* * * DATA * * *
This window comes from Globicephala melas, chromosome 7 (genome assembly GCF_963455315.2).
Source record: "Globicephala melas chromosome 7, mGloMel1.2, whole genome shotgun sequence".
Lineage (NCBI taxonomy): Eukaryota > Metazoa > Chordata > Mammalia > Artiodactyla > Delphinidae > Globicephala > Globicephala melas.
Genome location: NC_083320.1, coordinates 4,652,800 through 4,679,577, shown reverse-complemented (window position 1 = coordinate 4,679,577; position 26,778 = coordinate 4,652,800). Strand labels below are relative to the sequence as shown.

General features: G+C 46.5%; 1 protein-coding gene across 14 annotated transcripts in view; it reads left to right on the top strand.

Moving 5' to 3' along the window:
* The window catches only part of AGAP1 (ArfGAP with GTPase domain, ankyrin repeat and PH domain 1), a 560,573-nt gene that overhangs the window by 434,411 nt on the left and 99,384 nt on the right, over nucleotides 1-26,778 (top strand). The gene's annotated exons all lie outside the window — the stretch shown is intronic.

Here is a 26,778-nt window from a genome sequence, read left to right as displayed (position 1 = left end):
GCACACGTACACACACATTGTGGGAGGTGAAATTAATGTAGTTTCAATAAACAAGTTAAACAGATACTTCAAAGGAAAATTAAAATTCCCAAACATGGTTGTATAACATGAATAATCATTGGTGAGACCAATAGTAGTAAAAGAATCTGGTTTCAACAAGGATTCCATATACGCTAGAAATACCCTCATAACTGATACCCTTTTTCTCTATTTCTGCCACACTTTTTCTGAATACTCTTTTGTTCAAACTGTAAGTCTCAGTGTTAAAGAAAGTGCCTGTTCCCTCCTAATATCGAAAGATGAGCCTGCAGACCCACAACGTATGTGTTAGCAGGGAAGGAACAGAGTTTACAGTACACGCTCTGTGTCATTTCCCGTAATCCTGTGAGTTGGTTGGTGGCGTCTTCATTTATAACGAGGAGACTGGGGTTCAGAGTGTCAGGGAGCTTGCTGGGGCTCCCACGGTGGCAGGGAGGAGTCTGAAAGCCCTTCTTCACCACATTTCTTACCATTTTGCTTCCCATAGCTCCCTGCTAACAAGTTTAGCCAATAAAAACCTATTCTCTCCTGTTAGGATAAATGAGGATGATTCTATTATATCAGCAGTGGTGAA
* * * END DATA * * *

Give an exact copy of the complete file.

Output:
This window comes from Globicephala melas, chromosome 7 (genome assembly GCF_963455315.2).
Source record: "Globicephala melas chromosome 7, mGloMel1.2, whole genome shotgun sequence".
Lineage (NCBI taxonomy): Eukaryota > Metazoa > Chordata > Mammalia > Artiodactyla > Delphinidae > Globicephala > Globicephala melas.
Genome location: NC_083320.1, coordinates 4,652,800 through 4,679,577, shown reverse-complemented (window position 1 = coordinate 4,679,577; position 26,778 = coordinate 4,652,800). Strand labels below are relative to the sequence as shown.

General features: G+C 46.5%; 1 protein-coding gene across 14 annotated transcripts in view; it reads left to right on the top strand.

Moving 5' to 3' along the window:
* The window catches only part of AGAP1 (ArfGAP with GTPase domain, ankyrin repeat and PH domain 1), a 560,573-nt gene that overhangs the window by 434,411 nt on the left and 99,384 nt on the right, over nucleotides 1-26,778 (top strand). The gene's annotated exons all lie outside the window — the stretch shown is intronic.

Here is a 26,778-nt window from a genome sequence, read left to right as displayed (position 1 = left end):
GCACACGTACACACACATTGTGGGAGGTGAAATTAATGTAGTTTCAATAAACAAGTTAAACAGATACTTCAAAGGAAAATTAAAATTCCCAAACATGGTTGTATAACATGAATAATCATTGGTGAGACCAATAGTAGTAAAAGAATCTGGTTTCAACAAGGATTCCATATACGCTAGAAATACCCTCATAACTGATACCCTTTTTCTCTATTTCTGCCACACTTTTTCTGAATACTCTTTTGTTCAAACTGTAAGTCTCAGTGTTAAAGAAAGTGCCTGTTCCCTCCTAATATCGAAAGATGAGCCTGCAGACCCACAACGTATGTGTTAGCAGGGAAGGAACAGAGTTTACAGTACACGCTCTGTGTCATTTCCCGTAATCCTGTGAGTTGGTTGGTGGCGTCTTCATTTATAACGAGGAGACTGGGGTTCAGAGTGTCAGGGAGCTTGCTGGGGCTCCCACGGTGGCAGGGAGGAGTCTGAAAGCCCTTCTTCACCACATTTCTTACCATTTTGCTTCCCATAGCTCCCTGCTAACAAGTTTAGCCAATAAAAACCTATTCTCTCCTGTTAGGATAAATGAGGATGATTCTATTATATCAGCAGTGGTGAA